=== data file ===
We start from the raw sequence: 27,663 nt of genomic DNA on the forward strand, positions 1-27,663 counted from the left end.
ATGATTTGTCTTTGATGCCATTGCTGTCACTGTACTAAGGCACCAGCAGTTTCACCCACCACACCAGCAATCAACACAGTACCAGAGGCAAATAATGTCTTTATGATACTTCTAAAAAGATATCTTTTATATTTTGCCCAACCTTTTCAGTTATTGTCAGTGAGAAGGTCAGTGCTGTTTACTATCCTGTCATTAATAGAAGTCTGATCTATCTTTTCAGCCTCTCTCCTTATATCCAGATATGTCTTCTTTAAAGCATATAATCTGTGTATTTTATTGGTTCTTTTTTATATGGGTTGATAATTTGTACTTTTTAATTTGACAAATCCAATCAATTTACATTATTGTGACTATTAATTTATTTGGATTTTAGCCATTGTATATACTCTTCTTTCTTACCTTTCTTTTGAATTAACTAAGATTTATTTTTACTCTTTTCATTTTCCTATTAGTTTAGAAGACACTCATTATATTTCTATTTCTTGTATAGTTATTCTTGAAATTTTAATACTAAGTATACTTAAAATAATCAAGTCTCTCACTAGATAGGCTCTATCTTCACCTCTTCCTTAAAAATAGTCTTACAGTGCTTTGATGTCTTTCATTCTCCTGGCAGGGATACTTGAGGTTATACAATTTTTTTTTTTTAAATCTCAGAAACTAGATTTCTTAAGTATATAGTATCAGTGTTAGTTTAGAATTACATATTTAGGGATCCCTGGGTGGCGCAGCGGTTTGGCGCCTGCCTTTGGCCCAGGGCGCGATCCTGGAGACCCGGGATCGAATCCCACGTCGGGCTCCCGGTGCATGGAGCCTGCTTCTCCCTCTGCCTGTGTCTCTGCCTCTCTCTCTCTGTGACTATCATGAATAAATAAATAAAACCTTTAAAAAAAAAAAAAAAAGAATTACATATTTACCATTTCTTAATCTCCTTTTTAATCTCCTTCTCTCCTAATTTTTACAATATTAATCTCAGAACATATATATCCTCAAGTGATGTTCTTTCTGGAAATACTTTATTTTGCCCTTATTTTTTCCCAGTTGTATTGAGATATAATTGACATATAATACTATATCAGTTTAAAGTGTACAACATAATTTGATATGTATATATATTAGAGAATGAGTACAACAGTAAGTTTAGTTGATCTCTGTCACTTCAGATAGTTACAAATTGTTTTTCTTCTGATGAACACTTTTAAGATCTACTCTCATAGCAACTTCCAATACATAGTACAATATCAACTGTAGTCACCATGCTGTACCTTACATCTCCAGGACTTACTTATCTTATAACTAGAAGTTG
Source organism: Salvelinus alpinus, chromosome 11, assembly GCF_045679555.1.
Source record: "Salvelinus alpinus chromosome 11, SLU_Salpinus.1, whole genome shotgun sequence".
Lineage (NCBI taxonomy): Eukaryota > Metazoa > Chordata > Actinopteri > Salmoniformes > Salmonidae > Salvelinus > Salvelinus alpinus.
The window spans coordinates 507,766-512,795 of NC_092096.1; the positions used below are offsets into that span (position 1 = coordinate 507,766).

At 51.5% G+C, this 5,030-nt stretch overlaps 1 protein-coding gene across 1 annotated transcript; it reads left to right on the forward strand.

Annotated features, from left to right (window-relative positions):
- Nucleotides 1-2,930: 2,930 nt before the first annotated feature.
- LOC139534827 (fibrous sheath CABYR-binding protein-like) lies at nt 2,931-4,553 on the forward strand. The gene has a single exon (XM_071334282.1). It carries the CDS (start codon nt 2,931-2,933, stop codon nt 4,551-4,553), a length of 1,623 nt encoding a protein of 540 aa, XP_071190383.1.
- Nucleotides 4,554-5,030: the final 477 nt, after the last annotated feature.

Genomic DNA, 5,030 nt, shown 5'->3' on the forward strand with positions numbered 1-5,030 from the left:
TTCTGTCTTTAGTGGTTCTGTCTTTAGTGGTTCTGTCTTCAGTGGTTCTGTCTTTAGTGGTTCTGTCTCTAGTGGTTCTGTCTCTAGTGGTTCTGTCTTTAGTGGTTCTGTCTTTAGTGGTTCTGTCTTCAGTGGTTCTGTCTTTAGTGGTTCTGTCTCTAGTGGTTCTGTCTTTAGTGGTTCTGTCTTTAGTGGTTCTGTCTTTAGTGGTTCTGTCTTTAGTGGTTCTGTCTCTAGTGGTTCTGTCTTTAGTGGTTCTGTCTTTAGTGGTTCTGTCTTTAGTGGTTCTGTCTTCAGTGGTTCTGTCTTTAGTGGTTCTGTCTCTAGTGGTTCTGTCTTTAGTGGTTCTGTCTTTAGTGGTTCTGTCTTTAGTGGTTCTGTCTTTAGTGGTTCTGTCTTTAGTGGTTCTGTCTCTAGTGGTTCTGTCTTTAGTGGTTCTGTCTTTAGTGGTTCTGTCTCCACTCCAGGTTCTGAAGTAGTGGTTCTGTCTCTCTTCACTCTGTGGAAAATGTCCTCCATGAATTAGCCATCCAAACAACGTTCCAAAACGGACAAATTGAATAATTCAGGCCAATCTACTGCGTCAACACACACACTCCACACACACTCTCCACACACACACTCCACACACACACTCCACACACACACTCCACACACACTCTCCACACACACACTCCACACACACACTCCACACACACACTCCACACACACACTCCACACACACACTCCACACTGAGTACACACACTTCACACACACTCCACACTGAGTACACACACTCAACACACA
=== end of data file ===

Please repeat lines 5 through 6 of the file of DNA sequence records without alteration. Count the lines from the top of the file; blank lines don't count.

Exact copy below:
Lineage (NCBI taxonomy): Eukaryota > Metazoa > Chordata > Actinopteri > Salmoniformes > Salmonidae > Salvelinus > Salvelinus alpinus.
The window spans coordinates 507,766-512,795 of NC_092096.1; the positions used below are offsets into that span (position 1 = coordinate 507,766).